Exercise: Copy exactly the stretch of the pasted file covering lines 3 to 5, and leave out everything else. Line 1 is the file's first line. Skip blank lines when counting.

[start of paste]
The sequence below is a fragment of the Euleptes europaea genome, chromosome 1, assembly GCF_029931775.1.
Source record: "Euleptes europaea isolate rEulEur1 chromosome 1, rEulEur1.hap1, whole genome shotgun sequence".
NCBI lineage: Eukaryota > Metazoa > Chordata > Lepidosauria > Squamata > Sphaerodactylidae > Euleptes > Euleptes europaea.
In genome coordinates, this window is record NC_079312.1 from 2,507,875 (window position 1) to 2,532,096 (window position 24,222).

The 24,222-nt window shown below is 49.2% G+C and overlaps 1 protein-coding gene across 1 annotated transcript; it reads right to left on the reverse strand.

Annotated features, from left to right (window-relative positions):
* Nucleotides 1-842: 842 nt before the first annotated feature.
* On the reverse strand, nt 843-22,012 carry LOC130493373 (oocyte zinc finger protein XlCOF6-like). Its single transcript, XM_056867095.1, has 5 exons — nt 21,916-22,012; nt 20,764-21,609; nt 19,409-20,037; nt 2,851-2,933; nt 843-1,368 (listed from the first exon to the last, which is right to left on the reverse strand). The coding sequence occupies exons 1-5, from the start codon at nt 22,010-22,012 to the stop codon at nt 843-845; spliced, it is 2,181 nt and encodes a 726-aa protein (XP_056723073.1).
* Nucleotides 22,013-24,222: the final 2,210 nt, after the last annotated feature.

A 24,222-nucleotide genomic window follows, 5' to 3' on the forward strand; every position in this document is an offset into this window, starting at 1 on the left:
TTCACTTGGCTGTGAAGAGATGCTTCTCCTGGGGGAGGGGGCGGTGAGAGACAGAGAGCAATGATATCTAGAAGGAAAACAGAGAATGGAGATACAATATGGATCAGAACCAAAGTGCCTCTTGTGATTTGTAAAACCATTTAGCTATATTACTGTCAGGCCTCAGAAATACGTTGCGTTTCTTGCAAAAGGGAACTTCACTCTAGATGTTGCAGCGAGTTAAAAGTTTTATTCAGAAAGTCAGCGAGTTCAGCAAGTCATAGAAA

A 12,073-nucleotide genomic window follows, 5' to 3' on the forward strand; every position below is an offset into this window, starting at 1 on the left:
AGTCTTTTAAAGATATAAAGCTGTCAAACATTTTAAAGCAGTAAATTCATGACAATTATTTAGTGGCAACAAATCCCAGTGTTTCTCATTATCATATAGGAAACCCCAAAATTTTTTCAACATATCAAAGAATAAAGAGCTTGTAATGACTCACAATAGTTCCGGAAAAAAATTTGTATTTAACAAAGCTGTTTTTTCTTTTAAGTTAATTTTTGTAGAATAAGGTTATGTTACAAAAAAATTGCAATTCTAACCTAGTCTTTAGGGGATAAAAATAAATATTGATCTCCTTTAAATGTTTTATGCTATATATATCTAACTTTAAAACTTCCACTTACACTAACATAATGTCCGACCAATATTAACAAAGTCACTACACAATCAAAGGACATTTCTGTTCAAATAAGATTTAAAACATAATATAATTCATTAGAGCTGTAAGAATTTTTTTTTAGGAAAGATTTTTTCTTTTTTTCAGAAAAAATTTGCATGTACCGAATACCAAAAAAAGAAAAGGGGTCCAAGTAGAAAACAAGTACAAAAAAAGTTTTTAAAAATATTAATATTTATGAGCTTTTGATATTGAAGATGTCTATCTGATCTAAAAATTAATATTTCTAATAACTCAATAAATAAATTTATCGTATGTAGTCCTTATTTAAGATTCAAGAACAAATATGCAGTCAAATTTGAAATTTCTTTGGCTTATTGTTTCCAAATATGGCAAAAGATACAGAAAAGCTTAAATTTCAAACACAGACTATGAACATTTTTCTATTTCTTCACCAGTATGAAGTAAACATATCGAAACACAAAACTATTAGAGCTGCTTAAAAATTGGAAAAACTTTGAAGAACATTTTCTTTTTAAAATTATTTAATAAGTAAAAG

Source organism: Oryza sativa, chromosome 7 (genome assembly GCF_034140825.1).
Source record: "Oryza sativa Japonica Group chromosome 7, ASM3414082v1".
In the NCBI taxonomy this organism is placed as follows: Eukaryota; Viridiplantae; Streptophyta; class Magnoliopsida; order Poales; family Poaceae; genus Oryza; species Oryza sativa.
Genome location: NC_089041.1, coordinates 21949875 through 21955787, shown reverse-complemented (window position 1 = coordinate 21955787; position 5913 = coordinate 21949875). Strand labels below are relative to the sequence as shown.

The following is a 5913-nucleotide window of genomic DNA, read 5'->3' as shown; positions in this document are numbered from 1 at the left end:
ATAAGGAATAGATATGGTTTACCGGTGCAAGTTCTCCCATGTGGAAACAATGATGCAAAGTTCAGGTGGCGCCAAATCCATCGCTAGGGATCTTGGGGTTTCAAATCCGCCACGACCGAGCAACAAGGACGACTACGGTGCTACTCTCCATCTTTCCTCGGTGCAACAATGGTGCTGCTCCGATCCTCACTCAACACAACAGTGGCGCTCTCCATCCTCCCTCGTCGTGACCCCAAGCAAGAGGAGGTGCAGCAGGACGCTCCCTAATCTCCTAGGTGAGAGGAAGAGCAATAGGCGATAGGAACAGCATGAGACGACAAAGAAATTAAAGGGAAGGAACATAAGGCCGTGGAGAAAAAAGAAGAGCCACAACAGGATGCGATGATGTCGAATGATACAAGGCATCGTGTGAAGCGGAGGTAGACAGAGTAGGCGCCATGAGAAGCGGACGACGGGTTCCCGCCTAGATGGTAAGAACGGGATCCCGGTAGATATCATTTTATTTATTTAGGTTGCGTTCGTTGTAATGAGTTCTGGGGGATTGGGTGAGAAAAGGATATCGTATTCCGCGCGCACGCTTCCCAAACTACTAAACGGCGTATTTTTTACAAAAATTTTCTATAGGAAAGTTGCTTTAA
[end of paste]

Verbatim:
NCBI lineage: Eukaryota > Metazoa > Chordata > Lepidosauria > Squamata > Sphaerodactylidae > Euleptes > Euleptes europaea.
In genome coordinates, this window is record NC_079312.1 from 2,507,875 (window position 1) to 2,532,096 (window position 24,222).

The 24,222-nt window shown below is 49.2% G+C and overlaps 1 protein-coding gene across 1 annotated transcript; it reads right to left on the reverse strand.